What Is Preeclampsia?
Preeclampsia, or pregnancy-induced high blood pressure, is characterized by high blood pressure and excess protein in the urine after 20 weeks of pregnancy. Left untreated, preeclampsia can result in health issues in both the mother and child—the mother may experience renal failure, blood clots, and central nervous system disorders, and the unborn child may suffer injuries from placental abruption, diminished placental blood flow, hypoxic ischemic encephalopathy, cerebral palsy, and premature delivery.
If you believe your loved one’s injury or disability resulted from preeclampsia, we encourage you to reach out to our Michigan birth injury lawyers. During your free case evaluation, our legal and medical team will determine if you have grounds for a medical malpractice or personal injury claim. Should we take your case, our no-fee policy ensures you will not be charged until we win or settle in your favor. Michigan Cerebral Palsy Attorneys is available to speak with you 24/7—contact our team in one of the following ways:
Call us toll-free at (888) 592-1857
Press the Live Chat tab to the left of your screen
Fill out our online contact form here
What Causes Preeclampsia?
While the cause of preeclampsia is still unknown, researchers speculate that possible causes include insufficient blood flow to the uterus or damaged blood cells, immune system issues, poor diet and body fat, or genetic predisposition to the condition. Physicians know more about the risk factors of preeclampsia than the causes, which we’ve listed below.
What Are the Risk Factors for Preeclampsia?
The following conditions may increase the risk of developing preeclampsia:
- First-time pregnancies (nulliparity), pregnancies with new partners, or pregnancies after a long interval. 2.6% of healthy, first time mothers develop preeclampsia.
- Past history of preeclampsia increases the risk of preeclampsia sevenfold in a subsequent pregnancy.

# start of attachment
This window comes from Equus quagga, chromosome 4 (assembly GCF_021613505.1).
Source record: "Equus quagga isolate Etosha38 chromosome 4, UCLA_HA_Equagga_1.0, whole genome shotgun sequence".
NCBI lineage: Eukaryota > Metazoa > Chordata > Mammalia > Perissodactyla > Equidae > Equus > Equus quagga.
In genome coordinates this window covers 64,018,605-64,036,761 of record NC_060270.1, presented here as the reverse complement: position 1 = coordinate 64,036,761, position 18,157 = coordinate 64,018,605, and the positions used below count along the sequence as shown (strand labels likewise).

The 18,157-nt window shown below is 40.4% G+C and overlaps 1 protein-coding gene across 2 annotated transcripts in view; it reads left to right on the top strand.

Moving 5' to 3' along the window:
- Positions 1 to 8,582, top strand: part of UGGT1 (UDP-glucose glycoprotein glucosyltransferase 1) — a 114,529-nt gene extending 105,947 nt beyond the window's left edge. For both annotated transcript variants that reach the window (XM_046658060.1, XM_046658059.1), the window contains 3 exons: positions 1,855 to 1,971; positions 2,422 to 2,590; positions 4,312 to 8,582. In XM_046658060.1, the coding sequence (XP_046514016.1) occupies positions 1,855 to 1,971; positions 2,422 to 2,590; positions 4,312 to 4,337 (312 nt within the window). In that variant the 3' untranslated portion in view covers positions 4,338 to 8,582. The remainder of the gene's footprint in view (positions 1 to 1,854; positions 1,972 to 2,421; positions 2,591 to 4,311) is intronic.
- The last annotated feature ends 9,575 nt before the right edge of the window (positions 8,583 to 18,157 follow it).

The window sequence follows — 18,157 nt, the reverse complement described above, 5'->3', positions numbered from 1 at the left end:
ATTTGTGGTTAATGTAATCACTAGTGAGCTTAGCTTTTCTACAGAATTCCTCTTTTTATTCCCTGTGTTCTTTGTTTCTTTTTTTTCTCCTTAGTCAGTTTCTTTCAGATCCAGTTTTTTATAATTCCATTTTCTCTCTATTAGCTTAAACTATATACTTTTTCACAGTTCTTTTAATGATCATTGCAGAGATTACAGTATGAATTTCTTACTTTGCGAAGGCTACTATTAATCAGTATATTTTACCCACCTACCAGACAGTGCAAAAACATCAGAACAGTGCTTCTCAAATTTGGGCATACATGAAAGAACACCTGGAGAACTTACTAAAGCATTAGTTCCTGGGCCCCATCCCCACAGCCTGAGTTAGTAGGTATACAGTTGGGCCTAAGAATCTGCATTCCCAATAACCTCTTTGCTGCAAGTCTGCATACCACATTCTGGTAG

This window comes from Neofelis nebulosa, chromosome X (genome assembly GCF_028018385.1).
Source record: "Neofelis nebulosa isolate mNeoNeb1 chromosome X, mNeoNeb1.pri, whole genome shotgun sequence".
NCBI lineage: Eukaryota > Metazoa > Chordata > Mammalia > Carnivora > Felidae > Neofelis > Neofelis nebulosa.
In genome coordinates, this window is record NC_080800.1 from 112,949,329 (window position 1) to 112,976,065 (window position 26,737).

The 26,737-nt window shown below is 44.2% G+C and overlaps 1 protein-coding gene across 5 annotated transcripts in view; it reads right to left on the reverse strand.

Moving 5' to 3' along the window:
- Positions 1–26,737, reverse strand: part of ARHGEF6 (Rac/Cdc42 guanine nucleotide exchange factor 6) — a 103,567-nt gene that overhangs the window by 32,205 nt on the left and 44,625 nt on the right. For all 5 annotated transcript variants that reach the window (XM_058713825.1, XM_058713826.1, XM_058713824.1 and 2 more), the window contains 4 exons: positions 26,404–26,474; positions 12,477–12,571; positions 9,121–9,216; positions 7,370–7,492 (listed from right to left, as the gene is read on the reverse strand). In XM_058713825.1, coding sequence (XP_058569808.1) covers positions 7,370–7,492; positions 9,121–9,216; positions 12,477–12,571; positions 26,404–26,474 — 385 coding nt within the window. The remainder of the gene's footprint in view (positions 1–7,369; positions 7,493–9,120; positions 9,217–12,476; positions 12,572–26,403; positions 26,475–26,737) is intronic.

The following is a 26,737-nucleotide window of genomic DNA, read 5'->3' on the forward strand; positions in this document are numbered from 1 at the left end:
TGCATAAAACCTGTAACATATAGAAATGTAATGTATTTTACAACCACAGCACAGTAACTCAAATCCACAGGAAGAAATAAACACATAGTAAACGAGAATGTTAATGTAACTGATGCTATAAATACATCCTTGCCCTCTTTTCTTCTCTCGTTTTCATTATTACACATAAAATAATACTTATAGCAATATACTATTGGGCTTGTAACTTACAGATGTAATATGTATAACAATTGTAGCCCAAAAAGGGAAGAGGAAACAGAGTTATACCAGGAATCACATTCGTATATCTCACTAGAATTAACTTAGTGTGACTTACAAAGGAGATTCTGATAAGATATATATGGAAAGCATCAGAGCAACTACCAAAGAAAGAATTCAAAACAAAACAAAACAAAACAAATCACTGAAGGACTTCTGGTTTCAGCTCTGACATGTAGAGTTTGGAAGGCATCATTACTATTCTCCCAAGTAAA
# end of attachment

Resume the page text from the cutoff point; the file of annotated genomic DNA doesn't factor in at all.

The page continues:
- Family history of preeclampsia
- Women older than 35 or younger than 20 years of age
- Women with the following conditions before pregnancy:
- Chronic high blood pressure (hypertension)
- Kidney disease
- Rheumatoid arthritis
- Obese women or women with a body mass index (BMI) over 30
- Women with vitamin D deficiency
- Multiple gestation: Pregnancies with multiple gestations (twins, triplets, etc.) triples the risk of developing preeclampsia.
What Are the Complications Associated with Preeclampsia?
- Lack of blood flow to the placenta: Preeclampsia constricts blood vessels, ultimately limiting the passage of oxygen and nutrients to the baby. This may result in slow growth, low birth weight, and breathing difficulties. Furthermore, preeclampsia is the leading cause of preterm birth, which may lead to cerebral palsy, learning disabilities, seizures, and hearing or visual problems.
- Placental abruption: Placental abruption causes the placenta to separate from the uterus wall before delivery, endangering both mother and child.
- HELLP syndrome: HELLP, or hemolysis, is characterized by the destruction of red blood cells, elevated liver enzymes, and low platelet (the blood cells that stop bleeding) count.
- Eclampsia: The end result of untreated preeclampsia, eclampsia can cause chronic seizures, damage to vital organs, coma, brain damage, and death of the mother and baby.
- Cardiovascular disease: Preeclampsia increases risk of future heart disease.
What Are the Signs and Symptoms of Preeclampsia?